The information may be free, but the company puts a wall up between you and their knowledge. It is free but not really. You have to give up your information.
Hey, I am guilty of the same thing. But then I read an article that put it in terms that I understood.
The blind date wants something from you before you even know if you are interested.
Asking for someone’s email address and contact information before they have a chance to read your white paper or free e-book is the same thing.
Creates an interesting visual, doesn’t it?
So how do you get their information?
Ask for it afterwards.
As soon as I finish this blog post, I’m going to make sure my white papers are set up the same way – but here is the trick…
Offer a free paper, book or article without asking for anything in return. (Ask David Meerman Scott how successful that approach was for him – wildly!)
You have to assume that your information is valuable and when people read it they will be blown away by your brilliance and want to learn more. They will be so impressed, they will forward it on to a friend. That’s the social part.
At the end of the article, before they’ve left the page, invite them to click on a link for more of your brilliance and then ask for their email address.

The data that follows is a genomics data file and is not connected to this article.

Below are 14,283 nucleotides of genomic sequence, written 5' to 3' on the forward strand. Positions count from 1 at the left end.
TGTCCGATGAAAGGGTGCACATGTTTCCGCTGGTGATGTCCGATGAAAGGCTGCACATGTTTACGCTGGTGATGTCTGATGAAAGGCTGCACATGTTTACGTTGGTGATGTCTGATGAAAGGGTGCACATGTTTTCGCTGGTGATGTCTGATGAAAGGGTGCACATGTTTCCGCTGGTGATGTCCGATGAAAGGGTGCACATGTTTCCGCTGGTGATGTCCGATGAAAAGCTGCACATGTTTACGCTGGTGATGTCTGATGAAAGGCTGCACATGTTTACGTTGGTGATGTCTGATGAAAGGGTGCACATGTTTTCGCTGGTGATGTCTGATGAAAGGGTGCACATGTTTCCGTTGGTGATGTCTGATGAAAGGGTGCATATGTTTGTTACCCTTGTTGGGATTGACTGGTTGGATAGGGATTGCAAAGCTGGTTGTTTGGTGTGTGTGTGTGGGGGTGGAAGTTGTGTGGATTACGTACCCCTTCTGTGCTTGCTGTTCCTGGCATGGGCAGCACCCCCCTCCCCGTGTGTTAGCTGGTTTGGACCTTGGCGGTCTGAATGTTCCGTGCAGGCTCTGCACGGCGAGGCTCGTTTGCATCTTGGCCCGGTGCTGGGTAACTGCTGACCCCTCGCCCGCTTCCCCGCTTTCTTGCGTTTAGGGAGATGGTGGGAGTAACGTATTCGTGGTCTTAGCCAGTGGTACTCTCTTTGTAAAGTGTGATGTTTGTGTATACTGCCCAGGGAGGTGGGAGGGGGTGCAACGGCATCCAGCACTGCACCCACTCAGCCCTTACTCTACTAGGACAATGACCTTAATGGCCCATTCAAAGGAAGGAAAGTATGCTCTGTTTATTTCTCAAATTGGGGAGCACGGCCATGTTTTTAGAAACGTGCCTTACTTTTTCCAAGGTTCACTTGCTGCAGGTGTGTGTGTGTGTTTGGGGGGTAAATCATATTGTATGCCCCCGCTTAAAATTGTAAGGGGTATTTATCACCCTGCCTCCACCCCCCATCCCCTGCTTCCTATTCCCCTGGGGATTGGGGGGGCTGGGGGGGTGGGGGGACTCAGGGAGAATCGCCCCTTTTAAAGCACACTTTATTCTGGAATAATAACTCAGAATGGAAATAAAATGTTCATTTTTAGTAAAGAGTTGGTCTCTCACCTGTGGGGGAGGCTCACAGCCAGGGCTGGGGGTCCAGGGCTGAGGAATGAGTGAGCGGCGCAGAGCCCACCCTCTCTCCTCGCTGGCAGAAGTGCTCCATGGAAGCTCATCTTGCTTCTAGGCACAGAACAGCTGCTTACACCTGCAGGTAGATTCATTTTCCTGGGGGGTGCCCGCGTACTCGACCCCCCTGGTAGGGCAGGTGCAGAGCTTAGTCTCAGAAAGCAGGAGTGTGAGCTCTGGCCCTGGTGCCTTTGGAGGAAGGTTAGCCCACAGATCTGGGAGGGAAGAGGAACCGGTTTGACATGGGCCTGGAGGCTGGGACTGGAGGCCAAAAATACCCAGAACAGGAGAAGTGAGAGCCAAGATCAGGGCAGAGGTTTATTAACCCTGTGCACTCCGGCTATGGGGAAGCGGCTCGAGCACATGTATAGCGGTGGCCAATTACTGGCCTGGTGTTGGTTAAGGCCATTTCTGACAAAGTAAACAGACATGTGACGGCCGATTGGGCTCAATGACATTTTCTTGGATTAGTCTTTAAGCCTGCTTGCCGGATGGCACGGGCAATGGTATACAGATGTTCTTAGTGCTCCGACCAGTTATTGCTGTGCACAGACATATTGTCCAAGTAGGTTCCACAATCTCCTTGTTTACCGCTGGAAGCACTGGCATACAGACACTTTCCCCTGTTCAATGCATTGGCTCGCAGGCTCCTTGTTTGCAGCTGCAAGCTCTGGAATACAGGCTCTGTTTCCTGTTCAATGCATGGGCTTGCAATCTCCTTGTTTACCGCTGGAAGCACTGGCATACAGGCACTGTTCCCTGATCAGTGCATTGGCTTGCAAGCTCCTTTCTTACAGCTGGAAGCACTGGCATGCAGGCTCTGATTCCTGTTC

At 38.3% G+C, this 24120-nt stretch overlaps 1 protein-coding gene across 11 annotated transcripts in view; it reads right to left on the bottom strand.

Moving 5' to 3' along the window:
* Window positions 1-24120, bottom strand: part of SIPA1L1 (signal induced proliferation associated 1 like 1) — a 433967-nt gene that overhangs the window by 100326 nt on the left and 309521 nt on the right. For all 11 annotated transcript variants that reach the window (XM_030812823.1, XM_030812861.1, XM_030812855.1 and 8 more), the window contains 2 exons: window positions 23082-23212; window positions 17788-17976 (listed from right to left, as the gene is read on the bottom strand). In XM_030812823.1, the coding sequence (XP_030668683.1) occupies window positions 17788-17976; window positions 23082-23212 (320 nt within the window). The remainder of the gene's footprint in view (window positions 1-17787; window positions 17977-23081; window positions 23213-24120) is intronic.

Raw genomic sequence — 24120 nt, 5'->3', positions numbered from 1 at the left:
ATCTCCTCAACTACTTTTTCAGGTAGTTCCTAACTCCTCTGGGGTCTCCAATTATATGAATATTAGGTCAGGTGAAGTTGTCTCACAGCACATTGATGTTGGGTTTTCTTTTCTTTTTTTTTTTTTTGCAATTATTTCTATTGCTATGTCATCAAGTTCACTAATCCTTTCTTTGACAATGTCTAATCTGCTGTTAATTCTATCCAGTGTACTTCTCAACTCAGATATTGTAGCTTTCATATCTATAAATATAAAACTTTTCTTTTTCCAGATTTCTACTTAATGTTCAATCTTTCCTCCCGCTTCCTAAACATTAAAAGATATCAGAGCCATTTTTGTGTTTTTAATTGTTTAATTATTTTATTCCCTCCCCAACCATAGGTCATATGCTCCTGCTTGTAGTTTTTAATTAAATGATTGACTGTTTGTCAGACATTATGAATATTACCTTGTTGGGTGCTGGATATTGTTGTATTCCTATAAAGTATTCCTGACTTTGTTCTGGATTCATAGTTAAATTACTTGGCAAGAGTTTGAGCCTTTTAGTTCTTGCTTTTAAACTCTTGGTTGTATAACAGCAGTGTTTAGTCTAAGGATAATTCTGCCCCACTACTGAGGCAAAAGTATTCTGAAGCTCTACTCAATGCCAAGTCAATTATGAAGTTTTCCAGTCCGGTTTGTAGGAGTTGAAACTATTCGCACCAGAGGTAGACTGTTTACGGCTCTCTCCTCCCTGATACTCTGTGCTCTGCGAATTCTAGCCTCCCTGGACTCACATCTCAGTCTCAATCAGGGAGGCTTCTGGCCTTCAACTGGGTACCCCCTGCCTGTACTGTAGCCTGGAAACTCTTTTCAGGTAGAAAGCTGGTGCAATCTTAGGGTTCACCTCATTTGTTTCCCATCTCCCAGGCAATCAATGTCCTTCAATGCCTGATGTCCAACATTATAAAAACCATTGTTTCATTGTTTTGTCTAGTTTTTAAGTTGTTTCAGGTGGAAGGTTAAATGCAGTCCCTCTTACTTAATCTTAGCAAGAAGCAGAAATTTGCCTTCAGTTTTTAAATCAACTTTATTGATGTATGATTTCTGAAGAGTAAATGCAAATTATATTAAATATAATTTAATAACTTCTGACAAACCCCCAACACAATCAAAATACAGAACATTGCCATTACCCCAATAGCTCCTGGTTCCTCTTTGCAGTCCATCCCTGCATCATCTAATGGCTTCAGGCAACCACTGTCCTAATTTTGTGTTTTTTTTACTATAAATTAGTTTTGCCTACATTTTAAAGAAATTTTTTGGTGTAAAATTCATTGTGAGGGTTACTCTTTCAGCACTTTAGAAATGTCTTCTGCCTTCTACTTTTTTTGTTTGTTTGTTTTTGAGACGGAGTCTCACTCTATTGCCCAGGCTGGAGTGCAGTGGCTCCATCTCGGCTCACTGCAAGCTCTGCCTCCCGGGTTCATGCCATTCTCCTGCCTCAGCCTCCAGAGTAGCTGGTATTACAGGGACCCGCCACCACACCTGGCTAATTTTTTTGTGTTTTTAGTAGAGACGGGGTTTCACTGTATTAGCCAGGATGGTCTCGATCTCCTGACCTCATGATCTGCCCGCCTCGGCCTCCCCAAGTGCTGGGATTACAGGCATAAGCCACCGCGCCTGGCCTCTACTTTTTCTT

Back to that blind date – he takes you out, you share a meal and conversation and you find that he is witty and smart and entertaining. He brings you back home and asks if you’d like to go out again.
At this point, you have a better understanding of what you are getting yourself in for and now you can say yes or no with more knowledge.
Same thing with your articles or white papers or e-books.
Give it a try and see if people aren’t more willing to read what you have to say and provide their email address more often. Give them a chance to see what you know before you ask for something in return.
Be accessible without creating a barrier or series of hoops that people have to traverse before learning more about you.